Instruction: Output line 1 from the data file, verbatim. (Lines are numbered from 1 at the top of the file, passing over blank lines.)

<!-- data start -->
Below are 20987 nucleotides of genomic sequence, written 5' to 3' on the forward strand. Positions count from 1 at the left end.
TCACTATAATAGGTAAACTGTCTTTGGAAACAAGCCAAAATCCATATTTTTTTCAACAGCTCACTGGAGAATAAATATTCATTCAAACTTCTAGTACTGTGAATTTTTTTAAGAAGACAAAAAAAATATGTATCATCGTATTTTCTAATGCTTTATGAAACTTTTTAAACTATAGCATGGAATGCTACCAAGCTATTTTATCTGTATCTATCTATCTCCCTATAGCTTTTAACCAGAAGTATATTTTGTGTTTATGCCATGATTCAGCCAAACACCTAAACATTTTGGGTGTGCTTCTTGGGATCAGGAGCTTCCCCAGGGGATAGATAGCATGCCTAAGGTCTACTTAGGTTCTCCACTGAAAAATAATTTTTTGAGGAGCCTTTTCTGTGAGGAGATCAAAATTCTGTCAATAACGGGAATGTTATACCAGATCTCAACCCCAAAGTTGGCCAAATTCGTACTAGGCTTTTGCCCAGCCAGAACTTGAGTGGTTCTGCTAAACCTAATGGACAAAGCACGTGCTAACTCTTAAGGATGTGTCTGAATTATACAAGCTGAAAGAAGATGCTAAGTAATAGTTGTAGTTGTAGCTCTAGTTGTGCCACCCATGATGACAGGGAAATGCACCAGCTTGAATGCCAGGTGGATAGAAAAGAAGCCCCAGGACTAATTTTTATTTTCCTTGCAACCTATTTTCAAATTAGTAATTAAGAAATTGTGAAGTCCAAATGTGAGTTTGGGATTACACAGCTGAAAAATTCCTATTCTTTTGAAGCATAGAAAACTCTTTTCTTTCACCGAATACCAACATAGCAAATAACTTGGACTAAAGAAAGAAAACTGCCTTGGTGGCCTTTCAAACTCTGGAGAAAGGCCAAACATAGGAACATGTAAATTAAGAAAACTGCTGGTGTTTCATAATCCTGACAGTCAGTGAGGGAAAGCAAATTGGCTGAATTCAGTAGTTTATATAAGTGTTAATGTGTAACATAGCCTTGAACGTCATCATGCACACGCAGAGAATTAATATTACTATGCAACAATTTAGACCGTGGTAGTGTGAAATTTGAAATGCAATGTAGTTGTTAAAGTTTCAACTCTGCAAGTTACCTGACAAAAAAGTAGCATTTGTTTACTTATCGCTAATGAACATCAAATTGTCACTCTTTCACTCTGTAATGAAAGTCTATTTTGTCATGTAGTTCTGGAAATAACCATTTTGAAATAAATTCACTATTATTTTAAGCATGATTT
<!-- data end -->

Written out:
Below are 20987 nucleotides of genomic sequence, written 5' to 3' on the forward strand. Positions count from 1 at the left end.